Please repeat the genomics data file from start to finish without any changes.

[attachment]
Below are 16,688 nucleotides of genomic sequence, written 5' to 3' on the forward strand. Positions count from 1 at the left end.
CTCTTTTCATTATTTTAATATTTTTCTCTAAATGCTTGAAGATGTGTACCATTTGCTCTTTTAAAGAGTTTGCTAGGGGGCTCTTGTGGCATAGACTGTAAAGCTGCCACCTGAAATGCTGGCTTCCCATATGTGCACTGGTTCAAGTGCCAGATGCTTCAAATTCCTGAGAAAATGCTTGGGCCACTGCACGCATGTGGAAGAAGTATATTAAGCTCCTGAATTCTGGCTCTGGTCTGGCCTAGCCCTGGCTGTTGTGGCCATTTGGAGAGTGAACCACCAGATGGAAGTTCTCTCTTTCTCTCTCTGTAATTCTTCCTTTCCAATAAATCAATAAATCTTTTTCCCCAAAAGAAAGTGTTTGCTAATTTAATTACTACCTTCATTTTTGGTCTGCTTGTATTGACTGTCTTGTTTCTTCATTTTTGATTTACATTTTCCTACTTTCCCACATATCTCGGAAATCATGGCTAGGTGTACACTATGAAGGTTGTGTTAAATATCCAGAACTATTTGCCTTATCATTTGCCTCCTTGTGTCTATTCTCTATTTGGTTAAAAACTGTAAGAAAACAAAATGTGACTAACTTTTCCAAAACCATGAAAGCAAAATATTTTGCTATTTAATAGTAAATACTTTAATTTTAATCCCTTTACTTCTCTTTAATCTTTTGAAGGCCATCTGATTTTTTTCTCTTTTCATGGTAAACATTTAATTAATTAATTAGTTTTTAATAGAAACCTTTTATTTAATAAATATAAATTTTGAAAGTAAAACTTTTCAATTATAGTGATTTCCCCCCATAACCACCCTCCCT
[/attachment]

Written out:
Below are 16,688 nucleotides of genomic sequence, written 5' to 3' on the forward strand. Positions count from 1 at the left end.
CTCTTTTCATTATTTTAATATTTTTCTCTAAATGCTTGAAGATGTGTACCATTTGCTCTTTTAAAGAGTTTGCTAGGGGGCTCTTGTGGCATAGACTGTAAAGCTGCCACCTGAAATGCTGGCTTCCCATATGTGCACTGGTTCAAGTGCCAGATGCTTCAAATTCCTGAGAAAATGCTTGGGCCACTGCACGCATGTGGAAGAAGTATATTAAGCTCCTGAATTCTGGCTCTGGTCTGGCCTAGCCCTGGCTGTTGTGGCCATTTGGAGAGTGAACCACCAGATGGAAGTTCTCTCTTTCTCTCTCTGTAATTCTTCCTTTCCAATAAATCAATAAATCTTTTTCCCCAAAAGAAAGTGTTTGCTAATTTAATTACTACCTTCATTTTTGGTCTGCTTGTATTGACTGTCTTGTTTCTTCATTTTTGATTTACATTTTCCTACTTTCCCACATATCTCGGAAATCATGGCTAGGTGTACACTATGAAGGTTGTGTTAAATATCCAGAACTATTTGCCTTATCATTTGCCTCCTTGTGTCTATTCTCTATTTGGTTAAAAACTGTAAGAAAACAAAATGTGACTAACTTTTCCAAAACCATGAAAGCAAAATATTTTGCTATTTAATAGTAAATACTTTAATTTTAATCCCTTTACTTCTCTTTAATCTTTTGAAGGCCATCTGATTTTTTTCTCTTTTCATGGTAAACATTTAATTAATTAATTAGTTTTTAATAGAAACCTTTTATTTAATAAATATAAATTTTGAAAGTAAAACTTTTCAATTATAGTGATTTCCCCCCATAACCACCCTCCCT